When I moved to college, I met a couple friends who said they had a condition called "Ehlers-Danlos syndrome." I had no idea what that was (or how to properly spell it), but the condition left them with some interesting features. Both of them were incredibly flexible, being able to contort their fingers and shoulders in ways I would never be capable of. Even though super flexibility may sound pretty cool, it comes with its downfalls. On multiple occasions, one of my friends has twisted her knee the wrong way simply while walking down the sidewalk. I suppose it's like a snake's movable jaw; with increased flexibility comes a sacrifice to overall strength.

My friends also showed me that EDS resulted in increased skin sensitivity. One finds shaving her legs to be torturous, and the other has been known to cut himself on the most innocent of objects (from leaves flying by in a gust of wind to the hardened frosting on a cupcake). They may be more sensitive to temperature and pressure on their skin as well.

Although these are common symptoms of Ehlers-Danlos Syndrome, not all people with EDS experience the same effects, and EDS has many different types. I did some research to find out what causes this condition and why it has so many manifestations. It seems that EDS is caused by a defect in the body's collagen proteins and proteins that aid in the construction of collagen. Collagen plays a strong role in connective tissues all over the body, meaning that EDS can lead to weakened joints, difficulty in wound healing, and even weakening of the bicuspid valve in the heart. The collagen protein defects characteristic to EDS have genetic causes, and so the condition may be passed from parents to children or may even be due to spontaneous mutation. Although EDS cannot be "cured," damage to the body may be prevented. For my friends, that may simply mean avoiding a strong high-five and not rough-housing with friends.

Because there are many types of EDS, EDS can result from mutations in a variety of genes. I will not explore all of those here, but if you are interested in learning more about EDS, I encourage you to do a quick search on the internet. There is a lot of information out there about this intriguing condition!

Also, just to throw in a bit about animals, Ehlers-Danlos syndrome is not limited to humans. Other animals including dogs and cattle may get EDS too!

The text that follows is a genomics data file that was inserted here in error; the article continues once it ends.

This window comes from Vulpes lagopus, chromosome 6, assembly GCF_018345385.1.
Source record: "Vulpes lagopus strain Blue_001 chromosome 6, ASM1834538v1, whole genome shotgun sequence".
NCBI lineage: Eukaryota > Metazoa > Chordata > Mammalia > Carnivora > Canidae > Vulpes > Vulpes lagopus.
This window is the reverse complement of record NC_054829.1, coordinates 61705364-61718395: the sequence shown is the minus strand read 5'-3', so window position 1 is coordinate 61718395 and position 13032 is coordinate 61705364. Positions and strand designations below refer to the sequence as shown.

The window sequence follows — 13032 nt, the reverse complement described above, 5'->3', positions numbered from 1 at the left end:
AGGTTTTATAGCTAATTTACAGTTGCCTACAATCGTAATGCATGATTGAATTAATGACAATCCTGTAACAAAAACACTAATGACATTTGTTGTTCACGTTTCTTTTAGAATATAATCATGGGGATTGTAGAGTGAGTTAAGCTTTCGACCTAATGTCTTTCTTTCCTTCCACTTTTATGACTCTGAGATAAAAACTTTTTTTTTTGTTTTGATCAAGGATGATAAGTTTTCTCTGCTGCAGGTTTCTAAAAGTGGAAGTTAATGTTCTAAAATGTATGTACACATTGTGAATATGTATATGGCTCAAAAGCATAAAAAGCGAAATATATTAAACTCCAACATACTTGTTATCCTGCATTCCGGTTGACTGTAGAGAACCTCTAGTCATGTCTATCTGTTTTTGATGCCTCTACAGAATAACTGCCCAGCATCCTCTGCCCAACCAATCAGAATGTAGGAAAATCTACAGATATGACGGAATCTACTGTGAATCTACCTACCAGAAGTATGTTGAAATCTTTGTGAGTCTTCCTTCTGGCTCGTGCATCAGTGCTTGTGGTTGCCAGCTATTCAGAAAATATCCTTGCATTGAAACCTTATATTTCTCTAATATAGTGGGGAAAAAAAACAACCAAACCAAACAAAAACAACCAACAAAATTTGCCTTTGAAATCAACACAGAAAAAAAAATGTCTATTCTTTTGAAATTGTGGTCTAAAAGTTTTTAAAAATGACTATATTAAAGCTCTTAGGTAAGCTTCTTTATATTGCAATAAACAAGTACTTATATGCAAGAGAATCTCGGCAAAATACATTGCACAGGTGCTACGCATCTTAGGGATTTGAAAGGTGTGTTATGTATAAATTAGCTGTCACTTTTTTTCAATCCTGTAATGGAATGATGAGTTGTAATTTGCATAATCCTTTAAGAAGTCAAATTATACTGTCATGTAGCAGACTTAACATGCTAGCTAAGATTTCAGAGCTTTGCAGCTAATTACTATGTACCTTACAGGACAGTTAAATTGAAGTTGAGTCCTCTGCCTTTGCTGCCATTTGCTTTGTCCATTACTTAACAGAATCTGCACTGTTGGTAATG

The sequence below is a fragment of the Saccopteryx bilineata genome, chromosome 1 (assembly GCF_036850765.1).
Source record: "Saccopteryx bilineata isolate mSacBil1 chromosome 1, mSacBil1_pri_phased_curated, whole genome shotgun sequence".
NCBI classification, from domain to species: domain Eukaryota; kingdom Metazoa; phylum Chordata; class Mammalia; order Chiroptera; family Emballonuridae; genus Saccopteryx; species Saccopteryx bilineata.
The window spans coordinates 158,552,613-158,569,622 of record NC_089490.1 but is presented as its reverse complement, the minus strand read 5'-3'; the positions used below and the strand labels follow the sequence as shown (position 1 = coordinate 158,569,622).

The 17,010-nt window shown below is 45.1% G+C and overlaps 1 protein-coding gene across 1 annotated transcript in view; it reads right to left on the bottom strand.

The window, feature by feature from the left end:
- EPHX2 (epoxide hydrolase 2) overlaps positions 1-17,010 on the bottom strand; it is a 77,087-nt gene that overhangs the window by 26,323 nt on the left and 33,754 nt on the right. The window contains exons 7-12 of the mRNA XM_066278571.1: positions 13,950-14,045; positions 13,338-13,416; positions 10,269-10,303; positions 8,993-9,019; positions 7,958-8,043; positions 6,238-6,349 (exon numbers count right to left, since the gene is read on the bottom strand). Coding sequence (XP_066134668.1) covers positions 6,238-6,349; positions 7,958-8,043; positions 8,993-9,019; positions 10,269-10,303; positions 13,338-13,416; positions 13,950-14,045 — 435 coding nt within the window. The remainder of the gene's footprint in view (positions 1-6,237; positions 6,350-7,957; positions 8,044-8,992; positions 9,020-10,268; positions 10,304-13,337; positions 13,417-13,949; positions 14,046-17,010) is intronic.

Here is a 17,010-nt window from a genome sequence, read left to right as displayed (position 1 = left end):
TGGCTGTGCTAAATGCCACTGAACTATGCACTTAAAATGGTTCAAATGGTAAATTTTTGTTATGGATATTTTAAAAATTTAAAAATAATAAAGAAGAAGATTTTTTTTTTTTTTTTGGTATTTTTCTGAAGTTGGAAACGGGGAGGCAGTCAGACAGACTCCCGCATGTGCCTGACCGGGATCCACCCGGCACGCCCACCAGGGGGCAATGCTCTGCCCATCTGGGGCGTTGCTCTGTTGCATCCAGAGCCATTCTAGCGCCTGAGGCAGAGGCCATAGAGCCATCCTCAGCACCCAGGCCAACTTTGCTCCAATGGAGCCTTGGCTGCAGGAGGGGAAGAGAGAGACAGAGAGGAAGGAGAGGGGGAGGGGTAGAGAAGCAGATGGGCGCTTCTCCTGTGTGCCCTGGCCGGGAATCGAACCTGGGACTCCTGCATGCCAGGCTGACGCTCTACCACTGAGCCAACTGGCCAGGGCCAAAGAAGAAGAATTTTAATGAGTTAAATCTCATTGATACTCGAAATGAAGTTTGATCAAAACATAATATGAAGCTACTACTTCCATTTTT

Saturday, April 13, 2013

Fly Hatching

This time, I'm not going to explore some strange animal; instead, I want to share my experiences in the developmental lab. My class has been assigned to take time-lapse photographs of various developmental stages of the fruit fly Drosophila. What seemed like a simple task turned out to be a struggle that was drawn out for three weeks. Nevertheless, I finally got my data with the help of a few accidents and improvisation, but I suppose that is how all labs go.

I was intent on getting footage of a newly adult fly as it emerged from its pupa. The walls of the community fly jar were coated with pupae, so I figured I would have no problem. However, gently extracting the pupae from the walls--inevitably letting adult flies escape in the process--proved to be a task all of its own. I finally retrieved several pupae and arranged them neatly beneath the microscope to take a closer look. I figured it was best to have a lot of them to increase the chances that at least one would hatch in the time that I was filming. To my surprise, most of the cocoon-like structures were empty; they had already hatched!

Trying to ignore the loose flies buzzing all about the lab, I carefully gathered more pupae. I found that the darker ones were the most developed, their red eyes showing clearly through the wall of their casing. I gathered them together and set the camera, . . . only to return hours later with no results.

Between the pupae drying out and the camera not working, I found myself two weeks into my assignment and with nothing to show for it.